Jim Ayala, Founder & CEO, Hybrid Social Solutions, Philippines
Jim Ayala, Founder & CEO of Hybrid Social Solutions, Philippines, discusses the evolution of the company since its foundation, challenges that it has overcome along the way, and why he thinks the Philippines is currently an exciting place in which to build a company.
Government support is often crucial to the success of social initiatives like that of rural electrification. The Philippines Energy Plan (PEP) aims to triple renewable energy capacity by the year 2030. How would you rate governmental support for RE investments in the Philippines?
There is a great deal of desire for environmentally and socially sustainable development. This desire means that the conventional paradigm has changed: no longer is environmentalism portrayed as crazy people hugging trees. The new approach, however, to development has yet to become entirely clear. The government is central to unraveling this conundrum, but as yet does not have refined policies to improve the sustainability of the supply chain, top to bottom. The basic instinct when it comes to marginalized groups is still charity; for example, free photovoltaic systems. Such solar systems are almost invariably the lowest specification, cheapest panels available, are frequently prone to breaking and are technologically backward in the rapidly advancing solar industry. The inadequacies of the charitable approach in providing poor quality equipment does nothing for the reputation of solar power, and, in doing so may actually impede long-term progress for this industry.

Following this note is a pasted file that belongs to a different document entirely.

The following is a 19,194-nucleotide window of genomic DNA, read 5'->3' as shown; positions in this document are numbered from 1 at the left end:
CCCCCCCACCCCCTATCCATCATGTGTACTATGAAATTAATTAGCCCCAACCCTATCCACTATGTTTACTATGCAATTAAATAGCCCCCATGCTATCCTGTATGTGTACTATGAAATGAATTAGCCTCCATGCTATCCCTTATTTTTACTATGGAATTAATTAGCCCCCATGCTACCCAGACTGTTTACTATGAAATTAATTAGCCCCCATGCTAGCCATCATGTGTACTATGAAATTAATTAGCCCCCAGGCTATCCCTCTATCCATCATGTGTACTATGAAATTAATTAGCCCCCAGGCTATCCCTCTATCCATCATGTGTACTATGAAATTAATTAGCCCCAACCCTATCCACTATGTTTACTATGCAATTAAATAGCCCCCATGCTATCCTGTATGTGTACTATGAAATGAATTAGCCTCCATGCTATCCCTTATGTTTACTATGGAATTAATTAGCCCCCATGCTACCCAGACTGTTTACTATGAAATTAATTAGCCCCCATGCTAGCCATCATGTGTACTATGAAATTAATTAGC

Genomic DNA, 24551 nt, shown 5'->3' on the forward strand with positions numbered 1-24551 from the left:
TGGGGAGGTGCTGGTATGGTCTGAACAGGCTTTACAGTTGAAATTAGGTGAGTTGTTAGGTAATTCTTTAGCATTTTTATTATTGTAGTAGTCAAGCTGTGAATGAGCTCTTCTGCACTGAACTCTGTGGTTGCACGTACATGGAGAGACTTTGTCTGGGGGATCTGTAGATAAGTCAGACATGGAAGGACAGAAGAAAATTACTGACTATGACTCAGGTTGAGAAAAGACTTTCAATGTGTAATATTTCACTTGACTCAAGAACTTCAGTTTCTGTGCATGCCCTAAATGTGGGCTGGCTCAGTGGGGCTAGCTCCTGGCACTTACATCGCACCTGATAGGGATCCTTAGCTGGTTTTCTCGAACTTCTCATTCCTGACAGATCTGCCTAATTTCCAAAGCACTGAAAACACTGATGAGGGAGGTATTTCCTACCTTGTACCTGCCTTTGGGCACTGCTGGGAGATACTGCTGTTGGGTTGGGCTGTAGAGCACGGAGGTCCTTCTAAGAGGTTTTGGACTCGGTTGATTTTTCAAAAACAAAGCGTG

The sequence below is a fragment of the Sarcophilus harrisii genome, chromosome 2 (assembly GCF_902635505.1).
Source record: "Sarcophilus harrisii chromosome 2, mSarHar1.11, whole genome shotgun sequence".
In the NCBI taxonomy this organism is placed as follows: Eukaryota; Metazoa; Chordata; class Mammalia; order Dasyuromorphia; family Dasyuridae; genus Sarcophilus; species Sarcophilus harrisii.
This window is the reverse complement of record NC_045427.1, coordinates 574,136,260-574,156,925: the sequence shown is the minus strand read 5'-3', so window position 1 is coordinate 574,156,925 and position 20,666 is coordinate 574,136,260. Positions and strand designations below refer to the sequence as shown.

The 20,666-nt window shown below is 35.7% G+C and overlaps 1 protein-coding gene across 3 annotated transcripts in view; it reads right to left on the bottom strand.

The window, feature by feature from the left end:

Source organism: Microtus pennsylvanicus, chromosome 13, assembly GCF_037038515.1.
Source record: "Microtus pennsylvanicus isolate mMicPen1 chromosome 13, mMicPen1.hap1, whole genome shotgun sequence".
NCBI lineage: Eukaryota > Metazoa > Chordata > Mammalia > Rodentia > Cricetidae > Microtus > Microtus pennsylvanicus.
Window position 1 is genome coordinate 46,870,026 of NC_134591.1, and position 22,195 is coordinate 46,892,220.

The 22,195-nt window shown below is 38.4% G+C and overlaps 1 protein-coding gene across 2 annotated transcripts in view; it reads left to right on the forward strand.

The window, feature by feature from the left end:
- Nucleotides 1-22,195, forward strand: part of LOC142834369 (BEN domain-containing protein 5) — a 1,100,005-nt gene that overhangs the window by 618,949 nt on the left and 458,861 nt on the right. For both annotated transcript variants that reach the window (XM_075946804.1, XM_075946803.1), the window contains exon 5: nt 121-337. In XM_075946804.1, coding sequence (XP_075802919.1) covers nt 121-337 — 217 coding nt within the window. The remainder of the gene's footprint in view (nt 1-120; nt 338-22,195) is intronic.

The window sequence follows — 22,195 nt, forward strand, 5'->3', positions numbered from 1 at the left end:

The task of sustainably growing the Philippines’ access to electricity can only happen in a profitable manner. The only tenable solution is a value chain that will allow business to upscale and secure the market. It is easy to sell a single light, but repeat sales are what is needed to ensure that solar power continues to offer huge benefits to rural Filipino communities.
What is your outlook on Hybrid Social Solutions (HSSi) today compared to your vision at the outset? What have been some of the major challenges along the way and the strategies for overcoming them?
HSSi’s principal goal is to provide solutions to customers lacking resources, often in rural areas. Lack of electricity, water or education seriously retards an individual’s ability to escape poverty. Manila in the Philippines may appear very modern, but in close proximity exist areas where subsistence farming represents the basis of the local economy. These communities are relatively isolated, and around two thirds of the populace there do not have access to running water or die without seeing a doctor. These problems are access problems because in the Philippines there are many fine, qualified doctors. It is a travesty that such a great proportion of the populace does not have these facilities.